He took a deep breath, looking over to Kavanagh, intending to ask him to turn it off. But Kavanagh was staring out of the front of the jumper, his face softened out of its usual scowl, and John couldn’t make the words come out. They’d slowed down to almost nothing, the jumper’s auto-pilot kicking in. John knew he should say something about concentrating, about not letting your emotions get in the way of the flight, but it wasn’t any easier than asking Kavanagh to turn off the music.

It seemed to swirl through the little ship, reminding John that the scientists hadn’t found any speakers yet, until John felt like he was breathing it in. The melancholy in the notes was settling somewhere inside him, along with Ford and Everett, Grodin and Markham, and the soldiers who’d come through the gate to defend the city, and died before John even knew their names. All the people they’d lost, the bodies that were waiting to be sent back to Earth on the next Daedalus run, and the new people seemed great, they really did, but they weren’t the same.

Drifting along, John lost track of time before the tallest spires of Atlantis slowly appeared on the horizon, lit gold by the setting sun.

Next to him, Kavanagh shook himself a little, like he was coming back from far away. John wondered if there’d been people he cared about in the city, if he’d recognized someone missing in the music, the same way John had.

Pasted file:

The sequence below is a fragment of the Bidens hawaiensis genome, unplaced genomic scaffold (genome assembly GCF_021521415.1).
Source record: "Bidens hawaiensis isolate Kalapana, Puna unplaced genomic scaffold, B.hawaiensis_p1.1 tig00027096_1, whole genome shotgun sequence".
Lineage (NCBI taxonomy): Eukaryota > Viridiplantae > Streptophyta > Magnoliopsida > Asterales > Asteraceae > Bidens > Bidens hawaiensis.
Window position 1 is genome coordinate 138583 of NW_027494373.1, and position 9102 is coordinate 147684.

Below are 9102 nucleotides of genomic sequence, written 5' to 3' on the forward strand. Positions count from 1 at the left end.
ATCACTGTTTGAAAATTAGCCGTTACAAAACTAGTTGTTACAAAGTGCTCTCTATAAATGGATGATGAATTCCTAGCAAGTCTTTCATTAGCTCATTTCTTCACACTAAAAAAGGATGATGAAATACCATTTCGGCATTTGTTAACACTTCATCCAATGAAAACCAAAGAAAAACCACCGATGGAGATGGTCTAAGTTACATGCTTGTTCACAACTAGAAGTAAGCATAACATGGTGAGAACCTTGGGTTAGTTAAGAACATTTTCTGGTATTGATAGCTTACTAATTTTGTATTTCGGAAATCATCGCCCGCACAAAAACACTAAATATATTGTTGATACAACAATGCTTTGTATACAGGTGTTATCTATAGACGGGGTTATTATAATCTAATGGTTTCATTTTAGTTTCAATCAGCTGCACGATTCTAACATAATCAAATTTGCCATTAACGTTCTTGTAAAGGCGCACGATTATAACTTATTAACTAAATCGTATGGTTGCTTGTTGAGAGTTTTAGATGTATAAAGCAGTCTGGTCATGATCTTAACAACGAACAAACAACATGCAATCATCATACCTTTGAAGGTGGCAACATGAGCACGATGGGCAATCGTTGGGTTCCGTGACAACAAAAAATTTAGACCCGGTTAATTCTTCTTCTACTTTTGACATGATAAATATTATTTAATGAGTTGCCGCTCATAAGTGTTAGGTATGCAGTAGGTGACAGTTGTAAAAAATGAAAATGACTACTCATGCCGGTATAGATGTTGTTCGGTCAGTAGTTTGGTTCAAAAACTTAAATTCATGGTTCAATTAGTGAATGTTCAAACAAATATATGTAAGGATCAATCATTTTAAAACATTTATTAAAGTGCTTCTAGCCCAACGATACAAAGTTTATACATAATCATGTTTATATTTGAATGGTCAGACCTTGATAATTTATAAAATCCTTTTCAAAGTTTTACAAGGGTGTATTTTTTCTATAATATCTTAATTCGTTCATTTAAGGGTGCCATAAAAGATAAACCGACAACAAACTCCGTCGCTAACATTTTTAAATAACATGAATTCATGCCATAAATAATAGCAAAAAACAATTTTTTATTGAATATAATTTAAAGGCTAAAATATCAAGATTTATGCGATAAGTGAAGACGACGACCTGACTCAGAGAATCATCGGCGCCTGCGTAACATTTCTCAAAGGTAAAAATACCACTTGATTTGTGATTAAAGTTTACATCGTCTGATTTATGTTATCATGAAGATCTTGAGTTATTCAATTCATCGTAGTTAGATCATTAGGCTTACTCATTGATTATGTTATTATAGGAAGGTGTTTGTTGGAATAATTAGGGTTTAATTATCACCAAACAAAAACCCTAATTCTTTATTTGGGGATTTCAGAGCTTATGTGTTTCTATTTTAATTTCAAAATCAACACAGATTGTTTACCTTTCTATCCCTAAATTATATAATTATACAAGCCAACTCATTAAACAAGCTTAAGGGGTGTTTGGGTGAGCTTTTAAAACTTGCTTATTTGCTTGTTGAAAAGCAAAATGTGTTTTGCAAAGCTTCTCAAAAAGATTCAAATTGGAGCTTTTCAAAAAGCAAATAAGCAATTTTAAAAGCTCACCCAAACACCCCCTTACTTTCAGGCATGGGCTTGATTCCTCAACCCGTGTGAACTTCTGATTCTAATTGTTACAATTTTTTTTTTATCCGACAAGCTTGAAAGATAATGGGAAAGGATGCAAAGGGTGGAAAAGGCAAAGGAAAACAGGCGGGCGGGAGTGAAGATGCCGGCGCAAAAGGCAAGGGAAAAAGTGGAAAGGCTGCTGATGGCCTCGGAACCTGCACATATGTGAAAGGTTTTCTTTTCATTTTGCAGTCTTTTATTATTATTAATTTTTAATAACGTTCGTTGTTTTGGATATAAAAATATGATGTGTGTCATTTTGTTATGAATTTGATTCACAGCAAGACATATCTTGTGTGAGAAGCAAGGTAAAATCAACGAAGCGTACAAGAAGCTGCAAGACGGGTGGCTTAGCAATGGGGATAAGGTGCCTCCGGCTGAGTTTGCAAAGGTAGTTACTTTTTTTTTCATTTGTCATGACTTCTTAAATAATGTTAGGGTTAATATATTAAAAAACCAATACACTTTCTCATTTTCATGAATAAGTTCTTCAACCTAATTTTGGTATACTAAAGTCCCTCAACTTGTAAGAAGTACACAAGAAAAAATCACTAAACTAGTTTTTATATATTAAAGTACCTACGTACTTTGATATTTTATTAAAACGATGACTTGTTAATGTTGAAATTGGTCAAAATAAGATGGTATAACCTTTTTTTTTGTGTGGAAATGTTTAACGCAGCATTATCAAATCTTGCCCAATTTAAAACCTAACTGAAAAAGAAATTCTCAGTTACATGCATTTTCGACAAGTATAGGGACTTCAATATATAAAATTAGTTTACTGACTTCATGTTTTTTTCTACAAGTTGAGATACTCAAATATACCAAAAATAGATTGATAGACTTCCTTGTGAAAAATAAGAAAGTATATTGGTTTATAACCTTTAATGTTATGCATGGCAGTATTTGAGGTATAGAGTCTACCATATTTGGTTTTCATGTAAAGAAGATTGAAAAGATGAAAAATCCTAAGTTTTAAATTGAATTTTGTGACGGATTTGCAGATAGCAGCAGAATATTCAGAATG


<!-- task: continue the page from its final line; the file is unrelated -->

“That was an interesting choice, Major,” he said. The words lacked their usual dismissive bite, spoken quietly into the silence as the piece drew to a close.

“Not what you were expecting?” John asked.

“I –“ Kavanagh stopped, frowning slightly, but in confusion, for a change. “I thought you’d chosen it.”

John looked away, trying to remember. He knew the jumpers weren’t sentient, couldn’t think for themselves no matter what some people claimed. Someone had to have triggered the piece, and Kavanagh’s expression of the gene was too weak for him to do it without conscious thought. John usually kept better control of his own gene; he couldn’t remember ever doing something without meaning to. Maybe the jumper had just been responding to his wandering thoughts.

“It was…” Kavanagh trailed off, the jumper picking up speed as he focused on flying again.